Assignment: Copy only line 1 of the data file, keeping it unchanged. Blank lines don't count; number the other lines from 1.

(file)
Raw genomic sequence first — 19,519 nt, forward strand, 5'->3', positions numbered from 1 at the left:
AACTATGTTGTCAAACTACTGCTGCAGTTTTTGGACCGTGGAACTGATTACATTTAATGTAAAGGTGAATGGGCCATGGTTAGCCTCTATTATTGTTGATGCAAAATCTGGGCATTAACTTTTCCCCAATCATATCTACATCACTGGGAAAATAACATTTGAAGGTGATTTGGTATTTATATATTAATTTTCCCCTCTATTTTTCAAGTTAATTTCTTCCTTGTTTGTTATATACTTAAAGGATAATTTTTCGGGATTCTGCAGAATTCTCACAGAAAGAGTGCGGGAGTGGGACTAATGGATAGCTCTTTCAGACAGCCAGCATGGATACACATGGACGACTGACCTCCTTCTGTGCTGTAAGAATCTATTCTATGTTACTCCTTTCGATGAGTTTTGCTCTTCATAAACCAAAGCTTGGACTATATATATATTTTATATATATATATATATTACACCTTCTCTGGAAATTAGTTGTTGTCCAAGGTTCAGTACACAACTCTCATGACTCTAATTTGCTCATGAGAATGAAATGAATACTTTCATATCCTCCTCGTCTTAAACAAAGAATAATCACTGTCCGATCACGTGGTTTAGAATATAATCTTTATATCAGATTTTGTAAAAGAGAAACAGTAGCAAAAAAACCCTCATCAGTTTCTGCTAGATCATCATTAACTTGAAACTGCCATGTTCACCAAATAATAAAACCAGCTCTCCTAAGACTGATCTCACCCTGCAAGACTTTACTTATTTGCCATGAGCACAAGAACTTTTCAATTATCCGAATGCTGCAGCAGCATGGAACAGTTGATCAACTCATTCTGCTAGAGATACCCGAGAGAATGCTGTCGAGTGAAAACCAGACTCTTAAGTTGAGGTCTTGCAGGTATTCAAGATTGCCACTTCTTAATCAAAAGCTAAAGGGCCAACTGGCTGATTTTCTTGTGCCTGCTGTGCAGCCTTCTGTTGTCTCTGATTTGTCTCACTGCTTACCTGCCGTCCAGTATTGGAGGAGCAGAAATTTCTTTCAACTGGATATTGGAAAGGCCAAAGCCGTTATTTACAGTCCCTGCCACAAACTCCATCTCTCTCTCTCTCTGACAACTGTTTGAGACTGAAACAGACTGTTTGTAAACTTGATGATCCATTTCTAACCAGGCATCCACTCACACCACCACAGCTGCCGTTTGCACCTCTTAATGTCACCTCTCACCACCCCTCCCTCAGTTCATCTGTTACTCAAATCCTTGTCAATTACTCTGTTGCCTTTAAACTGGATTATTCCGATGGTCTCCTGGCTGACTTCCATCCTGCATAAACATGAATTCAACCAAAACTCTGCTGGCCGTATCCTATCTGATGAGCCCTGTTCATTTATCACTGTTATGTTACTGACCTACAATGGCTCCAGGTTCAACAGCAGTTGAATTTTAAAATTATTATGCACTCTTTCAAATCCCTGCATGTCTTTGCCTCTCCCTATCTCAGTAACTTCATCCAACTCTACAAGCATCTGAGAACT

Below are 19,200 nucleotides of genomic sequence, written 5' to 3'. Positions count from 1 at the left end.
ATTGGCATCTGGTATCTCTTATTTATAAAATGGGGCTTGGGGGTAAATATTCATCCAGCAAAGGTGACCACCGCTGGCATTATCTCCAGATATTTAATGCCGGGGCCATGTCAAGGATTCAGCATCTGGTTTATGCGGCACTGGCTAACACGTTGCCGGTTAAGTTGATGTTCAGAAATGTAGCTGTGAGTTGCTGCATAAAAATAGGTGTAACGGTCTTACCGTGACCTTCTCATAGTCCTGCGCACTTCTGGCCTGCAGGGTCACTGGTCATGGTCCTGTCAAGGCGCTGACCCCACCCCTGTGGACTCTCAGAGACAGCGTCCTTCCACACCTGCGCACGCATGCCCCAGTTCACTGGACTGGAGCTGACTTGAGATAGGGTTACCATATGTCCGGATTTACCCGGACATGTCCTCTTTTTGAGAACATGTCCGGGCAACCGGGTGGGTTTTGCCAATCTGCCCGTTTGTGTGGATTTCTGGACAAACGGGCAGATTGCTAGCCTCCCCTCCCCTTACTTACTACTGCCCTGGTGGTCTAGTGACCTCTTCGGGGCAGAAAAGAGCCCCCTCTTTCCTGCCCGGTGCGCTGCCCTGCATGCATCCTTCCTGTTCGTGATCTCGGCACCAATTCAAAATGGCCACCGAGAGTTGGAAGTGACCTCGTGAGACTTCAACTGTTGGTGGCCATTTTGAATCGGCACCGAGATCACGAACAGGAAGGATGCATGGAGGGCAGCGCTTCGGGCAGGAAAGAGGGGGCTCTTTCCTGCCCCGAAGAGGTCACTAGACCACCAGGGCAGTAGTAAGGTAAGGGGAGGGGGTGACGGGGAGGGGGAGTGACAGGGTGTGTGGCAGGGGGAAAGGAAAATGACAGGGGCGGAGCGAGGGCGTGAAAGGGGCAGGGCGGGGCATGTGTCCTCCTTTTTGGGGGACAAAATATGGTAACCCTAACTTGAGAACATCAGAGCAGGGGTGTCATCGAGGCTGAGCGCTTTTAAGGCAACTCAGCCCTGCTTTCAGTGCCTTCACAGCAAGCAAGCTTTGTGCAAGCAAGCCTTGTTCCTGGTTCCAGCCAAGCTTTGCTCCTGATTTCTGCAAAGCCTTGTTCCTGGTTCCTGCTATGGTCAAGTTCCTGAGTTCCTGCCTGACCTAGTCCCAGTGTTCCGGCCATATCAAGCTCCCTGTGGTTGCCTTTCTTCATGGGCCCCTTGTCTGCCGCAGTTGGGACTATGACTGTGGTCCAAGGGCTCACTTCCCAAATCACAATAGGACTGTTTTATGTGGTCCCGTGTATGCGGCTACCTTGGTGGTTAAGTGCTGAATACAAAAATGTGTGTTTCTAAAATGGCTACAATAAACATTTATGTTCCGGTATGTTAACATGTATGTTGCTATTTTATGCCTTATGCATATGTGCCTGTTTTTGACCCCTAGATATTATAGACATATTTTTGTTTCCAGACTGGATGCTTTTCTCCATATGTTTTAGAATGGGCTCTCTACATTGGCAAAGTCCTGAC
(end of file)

Raw genomic sequence first — 19,519 nt, forward strand, 5'->3', positions numbered from 1 at the left: